November 12, 2015
Blended Learning for Your Child
Lecture Heavy Learning is Out
Lecture-based education was the norm in middle and high school for a long time. Ever since public school systems became regulated by the states and held applicable to uniform standards, teaching by lecture has been the default approach, and the recent emphasis on standardized testing instead of actual learning has only compounded this. After all, if teachers stand up and speak about the subject for an hour each day, they can ensure that they easily touch on whatever topics and benchmarks the state requires.
Lecture-based education, however, is far from the most effective form of education, especially for students that are at the far ends of the bell curve, that are either gifted or struggling. These students get bored by the lecture, either because they already understand it or because it isn't presented in a format that lets them catch up from falling behind, and as such they lose focus. Lost focus leads to difficulty with assignments, and at times even the most gifted students get C or D grades because the content was presented in a way that wasn't conducive to learning.
Blended Learning is in...But What is it?
Enter blended learning. Along with other learning styles, blended learning seeks to improve upon the traditional lecture model by teaching in a way that is more in tune with how students actually learn. Blended learning, as its name suggests, blends or mixes two different teaching styles. This usually involves mixing face to face interaction between teacher and students with some amount of online content. Blended learning is usually more common in college classrooms than middle or high school, but more and more secondary schools are adopting it as an alternative to traditional lecture-based instruction.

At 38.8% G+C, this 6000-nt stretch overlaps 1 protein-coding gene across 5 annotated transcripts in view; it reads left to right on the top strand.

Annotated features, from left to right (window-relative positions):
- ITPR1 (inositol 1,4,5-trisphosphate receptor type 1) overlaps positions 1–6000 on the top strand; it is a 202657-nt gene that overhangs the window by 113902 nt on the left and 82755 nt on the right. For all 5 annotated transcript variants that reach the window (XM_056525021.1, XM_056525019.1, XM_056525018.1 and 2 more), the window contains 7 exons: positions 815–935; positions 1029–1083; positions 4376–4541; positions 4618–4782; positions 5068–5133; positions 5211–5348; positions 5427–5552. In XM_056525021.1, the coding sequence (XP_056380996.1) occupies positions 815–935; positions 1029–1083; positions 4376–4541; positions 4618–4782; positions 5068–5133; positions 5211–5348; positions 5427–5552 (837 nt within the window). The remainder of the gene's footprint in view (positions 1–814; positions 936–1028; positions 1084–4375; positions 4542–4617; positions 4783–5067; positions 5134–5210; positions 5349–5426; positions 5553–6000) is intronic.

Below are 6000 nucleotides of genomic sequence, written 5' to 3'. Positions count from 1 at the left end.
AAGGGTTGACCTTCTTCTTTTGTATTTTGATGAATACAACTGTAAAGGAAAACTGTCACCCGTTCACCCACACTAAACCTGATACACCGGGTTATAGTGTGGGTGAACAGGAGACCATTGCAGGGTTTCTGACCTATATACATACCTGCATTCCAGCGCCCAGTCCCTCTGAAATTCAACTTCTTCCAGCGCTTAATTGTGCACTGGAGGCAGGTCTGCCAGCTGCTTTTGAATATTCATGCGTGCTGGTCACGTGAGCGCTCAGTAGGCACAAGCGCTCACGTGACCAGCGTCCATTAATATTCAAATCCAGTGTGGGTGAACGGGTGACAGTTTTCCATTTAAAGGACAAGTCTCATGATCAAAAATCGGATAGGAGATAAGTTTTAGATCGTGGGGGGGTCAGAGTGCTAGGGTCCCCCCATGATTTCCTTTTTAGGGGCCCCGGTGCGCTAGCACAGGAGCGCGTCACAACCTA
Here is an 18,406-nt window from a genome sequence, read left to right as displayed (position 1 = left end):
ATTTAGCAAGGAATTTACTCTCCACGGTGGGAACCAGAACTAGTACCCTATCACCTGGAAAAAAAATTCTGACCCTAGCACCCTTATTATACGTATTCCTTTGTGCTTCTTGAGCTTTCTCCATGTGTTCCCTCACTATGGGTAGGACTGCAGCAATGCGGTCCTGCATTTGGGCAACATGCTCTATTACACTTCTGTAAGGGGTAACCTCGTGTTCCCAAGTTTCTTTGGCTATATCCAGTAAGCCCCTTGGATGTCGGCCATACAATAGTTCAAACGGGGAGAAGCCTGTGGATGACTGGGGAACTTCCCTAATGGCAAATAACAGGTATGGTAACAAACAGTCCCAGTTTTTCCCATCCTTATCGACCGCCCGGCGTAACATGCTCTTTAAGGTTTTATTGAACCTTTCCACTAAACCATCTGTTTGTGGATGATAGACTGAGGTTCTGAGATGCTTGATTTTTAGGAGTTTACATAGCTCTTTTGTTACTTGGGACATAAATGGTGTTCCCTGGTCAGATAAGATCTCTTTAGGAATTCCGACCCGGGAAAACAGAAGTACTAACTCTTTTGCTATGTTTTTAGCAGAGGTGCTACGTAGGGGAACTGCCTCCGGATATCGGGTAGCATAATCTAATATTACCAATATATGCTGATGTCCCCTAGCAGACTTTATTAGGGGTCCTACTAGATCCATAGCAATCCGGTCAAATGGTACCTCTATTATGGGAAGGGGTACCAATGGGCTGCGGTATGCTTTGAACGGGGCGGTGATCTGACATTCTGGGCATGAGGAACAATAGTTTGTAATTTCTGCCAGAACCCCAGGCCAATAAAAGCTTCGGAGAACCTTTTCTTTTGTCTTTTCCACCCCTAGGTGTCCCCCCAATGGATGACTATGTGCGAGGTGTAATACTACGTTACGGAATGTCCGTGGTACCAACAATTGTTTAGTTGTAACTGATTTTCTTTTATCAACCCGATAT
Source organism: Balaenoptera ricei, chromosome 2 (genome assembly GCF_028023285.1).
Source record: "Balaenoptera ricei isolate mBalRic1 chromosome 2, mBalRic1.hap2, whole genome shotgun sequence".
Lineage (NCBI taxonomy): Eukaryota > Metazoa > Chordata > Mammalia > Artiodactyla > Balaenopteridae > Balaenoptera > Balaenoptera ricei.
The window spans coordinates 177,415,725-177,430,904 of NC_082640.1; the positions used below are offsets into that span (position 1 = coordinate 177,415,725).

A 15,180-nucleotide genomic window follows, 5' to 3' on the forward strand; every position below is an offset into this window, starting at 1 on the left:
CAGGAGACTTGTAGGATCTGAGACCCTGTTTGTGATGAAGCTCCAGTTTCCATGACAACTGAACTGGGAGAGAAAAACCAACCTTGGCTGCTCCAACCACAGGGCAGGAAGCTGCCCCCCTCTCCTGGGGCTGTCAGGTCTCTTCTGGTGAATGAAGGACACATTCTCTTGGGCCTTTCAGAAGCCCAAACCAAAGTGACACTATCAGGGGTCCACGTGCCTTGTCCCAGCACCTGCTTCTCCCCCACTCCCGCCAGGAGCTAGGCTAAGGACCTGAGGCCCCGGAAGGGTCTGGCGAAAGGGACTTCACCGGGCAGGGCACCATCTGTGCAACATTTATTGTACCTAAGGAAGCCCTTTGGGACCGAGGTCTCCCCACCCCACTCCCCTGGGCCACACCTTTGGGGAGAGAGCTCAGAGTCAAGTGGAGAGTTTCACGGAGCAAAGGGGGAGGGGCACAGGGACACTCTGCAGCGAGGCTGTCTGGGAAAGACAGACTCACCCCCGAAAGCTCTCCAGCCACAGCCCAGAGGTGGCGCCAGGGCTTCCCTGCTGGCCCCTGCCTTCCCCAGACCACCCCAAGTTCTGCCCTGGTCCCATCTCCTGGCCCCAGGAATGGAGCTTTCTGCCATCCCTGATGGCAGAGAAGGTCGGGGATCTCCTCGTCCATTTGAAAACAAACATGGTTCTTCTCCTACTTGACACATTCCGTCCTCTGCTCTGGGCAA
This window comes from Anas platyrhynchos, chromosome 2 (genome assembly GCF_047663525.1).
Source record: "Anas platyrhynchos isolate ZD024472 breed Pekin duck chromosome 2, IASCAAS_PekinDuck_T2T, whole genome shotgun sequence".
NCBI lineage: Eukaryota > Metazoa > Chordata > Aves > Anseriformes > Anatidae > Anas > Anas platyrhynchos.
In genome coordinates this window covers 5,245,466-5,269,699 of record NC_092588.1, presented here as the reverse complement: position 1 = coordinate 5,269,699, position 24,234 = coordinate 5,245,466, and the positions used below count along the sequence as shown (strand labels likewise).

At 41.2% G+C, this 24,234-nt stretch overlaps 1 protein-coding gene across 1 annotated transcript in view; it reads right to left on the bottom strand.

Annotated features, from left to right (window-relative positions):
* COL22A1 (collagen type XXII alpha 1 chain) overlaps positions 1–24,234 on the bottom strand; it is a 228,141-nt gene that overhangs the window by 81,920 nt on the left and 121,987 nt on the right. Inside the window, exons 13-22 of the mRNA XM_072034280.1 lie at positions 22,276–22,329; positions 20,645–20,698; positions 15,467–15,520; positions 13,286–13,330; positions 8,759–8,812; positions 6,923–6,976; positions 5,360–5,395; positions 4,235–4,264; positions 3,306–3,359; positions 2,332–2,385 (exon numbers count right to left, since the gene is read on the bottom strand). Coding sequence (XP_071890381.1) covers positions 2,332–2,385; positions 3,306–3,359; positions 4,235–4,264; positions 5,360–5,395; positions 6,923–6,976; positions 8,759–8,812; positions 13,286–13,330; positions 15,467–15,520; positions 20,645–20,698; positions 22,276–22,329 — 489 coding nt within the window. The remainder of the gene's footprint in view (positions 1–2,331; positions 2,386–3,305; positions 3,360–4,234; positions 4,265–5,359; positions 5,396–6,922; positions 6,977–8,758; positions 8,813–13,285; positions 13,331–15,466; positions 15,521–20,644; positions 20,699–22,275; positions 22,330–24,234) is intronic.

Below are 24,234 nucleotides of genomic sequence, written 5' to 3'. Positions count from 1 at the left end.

In a blended learning program, both the face to face portion and the online portion vary significantly with the needs of the program. Often the teacher-led portion is a lecture, but other times it's a demonstration or guided problem-solving. The online portion tends to be self-directed more often than not, but sometimes teachers are active in facilitating online activities or simply engage with students as they work to offer assistance. The online portion can be in the classroom and supervised by the teacher or it can be completed independently by the students during a study period or at home after the school day ends. There is also a lot of variation in the ratio of teacher-led instruction to online activity.
What are the Benefits to Blended Learning?
Most middle and high schools tend to favor lecture over more interactive teacher-led activities, but the disparity isn't as wide as it is with colleges and universities. In addition, secondary schools tend to keep the online portion in the classroom and teachers tend to be more engaged during it — walking around the classroom, monitoring the students, helping if necessary. Secondary schools also usually prefer a higher ratio of teacher-led activity to online activity compared to post-secondary institutions.
The benefits of blended learning are very substantial. As hinted at above, mixing teaching approaches tends to keep students more engaged and active in the learning process. Blended learning also helps students develop and improve a familiarity with technology by using it for a variety of purposes including research and interpersonal communication. Finally, blended learning provides a framework for students to study topics that are related to but not specifically covered by the curriculum.
Incorporating online and technology-based activity and learning into a traditional middle or high school classroom has many benefits. It makes students more engaged, builds real-world technology, collaboration, and communication skills, and allows students to incorporate their passions and interests into the classroom. With its increased flexibility and effectiveness compared to traditional lecture-based instruction, blended learning is a fantastic tool for helping kids learn more successfully.